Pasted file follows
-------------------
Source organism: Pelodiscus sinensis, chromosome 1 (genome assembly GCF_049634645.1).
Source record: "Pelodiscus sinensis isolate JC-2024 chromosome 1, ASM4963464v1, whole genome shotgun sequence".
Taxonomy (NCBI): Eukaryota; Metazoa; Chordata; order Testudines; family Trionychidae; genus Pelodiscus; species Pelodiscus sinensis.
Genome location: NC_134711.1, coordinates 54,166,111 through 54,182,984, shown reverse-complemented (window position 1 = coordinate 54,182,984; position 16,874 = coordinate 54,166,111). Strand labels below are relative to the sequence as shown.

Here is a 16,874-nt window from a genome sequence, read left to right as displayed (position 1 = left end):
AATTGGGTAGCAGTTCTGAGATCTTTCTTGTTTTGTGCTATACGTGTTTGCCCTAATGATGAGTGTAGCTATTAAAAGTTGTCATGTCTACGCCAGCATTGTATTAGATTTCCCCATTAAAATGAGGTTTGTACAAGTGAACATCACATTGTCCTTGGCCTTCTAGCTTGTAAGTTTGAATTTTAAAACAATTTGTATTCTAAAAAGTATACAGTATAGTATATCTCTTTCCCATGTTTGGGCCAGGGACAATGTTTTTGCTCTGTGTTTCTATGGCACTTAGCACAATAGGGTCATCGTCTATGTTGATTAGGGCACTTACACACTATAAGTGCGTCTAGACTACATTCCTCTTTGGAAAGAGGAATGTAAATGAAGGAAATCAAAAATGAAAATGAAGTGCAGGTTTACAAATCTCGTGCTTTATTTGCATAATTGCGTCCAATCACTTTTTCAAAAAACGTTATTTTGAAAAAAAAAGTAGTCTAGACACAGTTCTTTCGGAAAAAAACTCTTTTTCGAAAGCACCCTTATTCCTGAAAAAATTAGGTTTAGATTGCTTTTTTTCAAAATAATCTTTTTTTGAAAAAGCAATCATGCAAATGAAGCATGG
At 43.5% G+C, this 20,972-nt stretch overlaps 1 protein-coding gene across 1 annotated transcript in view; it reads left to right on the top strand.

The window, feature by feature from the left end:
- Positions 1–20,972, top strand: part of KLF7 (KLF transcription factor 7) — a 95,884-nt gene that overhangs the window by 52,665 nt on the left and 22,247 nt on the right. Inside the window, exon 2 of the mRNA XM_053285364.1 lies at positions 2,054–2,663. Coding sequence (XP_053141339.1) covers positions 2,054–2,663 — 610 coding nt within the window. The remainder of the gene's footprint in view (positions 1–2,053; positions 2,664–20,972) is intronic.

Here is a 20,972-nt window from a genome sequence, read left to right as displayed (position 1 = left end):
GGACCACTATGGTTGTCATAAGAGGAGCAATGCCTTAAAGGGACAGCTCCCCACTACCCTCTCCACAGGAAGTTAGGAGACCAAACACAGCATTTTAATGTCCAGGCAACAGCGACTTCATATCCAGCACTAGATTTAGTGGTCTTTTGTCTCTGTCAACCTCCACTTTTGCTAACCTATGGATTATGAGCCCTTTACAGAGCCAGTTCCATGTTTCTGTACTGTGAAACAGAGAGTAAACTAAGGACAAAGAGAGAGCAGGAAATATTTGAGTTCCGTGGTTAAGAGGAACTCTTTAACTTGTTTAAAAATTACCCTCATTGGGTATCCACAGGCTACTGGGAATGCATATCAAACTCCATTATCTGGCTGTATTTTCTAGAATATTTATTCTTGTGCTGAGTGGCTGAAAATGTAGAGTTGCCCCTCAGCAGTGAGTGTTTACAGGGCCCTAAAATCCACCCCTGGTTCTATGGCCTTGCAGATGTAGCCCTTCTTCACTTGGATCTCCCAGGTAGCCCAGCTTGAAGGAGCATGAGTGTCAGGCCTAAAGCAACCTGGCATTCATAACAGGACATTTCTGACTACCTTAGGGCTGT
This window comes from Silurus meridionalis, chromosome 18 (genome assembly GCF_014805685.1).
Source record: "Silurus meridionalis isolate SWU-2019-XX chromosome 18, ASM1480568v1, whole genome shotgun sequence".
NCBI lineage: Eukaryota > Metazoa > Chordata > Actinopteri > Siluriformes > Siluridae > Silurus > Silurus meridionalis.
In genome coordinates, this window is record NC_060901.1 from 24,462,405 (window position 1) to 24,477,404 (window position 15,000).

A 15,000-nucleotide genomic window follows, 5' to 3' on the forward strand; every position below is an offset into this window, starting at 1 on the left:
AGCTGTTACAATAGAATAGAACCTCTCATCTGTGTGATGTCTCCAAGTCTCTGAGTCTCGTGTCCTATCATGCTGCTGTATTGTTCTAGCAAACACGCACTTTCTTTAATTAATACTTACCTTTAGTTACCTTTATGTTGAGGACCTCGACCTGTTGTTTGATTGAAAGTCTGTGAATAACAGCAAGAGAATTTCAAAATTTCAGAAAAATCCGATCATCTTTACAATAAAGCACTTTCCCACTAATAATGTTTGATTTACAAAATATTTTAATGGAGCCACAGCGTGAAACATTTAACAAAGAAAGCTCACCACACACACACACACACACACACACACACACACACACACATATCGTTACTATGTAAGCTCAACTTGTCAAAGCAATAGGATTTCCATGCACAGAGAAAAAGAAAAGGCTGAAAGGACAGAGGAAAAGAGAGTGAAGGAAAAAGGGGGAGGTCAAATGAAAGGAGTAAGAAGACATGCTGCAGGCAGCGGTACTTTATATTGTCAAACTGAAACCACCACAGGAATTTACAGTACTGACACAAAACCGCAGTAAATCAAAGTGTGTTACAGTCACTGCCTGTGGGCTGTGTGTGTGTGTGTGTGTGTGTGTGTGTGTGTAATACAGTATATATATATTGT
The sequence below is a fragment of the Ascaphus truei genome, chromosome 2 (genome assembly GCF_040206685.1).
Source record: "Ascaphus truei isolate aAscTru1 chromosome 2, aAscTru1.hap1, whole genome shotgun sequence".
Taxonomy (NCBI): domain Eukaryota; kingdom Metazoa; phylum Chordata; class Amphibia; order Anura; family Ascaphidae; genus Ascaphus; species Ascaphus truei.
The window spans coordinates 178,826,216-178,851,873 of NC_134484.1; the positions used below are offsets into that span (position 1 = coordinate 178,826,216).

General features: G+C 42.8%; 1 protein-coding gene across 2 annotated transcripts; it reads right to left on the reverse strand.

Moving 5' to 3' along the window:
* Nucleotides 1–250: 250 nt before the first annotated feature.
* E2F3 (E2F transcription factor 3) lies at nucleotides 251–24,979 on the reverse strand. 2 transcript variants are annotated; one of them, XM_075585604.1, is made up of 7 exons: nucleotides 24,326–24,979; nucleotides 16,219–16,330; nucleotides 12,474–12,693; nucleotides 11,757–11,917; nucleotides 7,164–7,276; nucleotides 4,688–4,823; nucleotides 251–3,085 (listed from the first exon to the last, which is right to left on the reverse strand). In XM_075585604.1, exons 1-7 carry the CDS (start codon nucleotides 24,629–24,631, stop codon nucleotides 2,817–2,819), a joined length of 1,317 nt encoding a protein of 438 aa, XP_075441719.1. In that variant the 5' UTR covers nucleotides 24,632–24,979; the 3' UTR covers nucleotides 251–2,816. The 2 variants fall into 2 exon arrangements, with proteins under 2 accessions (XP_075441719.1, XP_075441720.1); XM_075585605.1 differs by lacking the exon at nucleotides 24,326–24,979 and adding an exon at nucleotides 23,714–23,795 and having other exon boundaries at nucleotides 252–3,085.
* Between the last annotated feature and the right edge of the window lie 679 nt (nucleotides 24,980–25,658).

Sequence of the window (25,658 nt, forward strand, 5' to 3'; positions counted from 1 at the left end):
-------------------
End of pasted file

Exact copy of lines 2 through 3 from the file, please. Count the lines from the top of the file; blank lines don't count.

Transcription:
Source record: "Pelodiscus sinensis isolate JC-2024 chromosome 1, ASM4963464v1, whole genome shotgun sequence".
Taxonomy (NCBI): Eukaryota; Metazoa; Chordata; order Testudines; family Trionychidae; genus Pelodiscus; species Pelodiscus sinensis.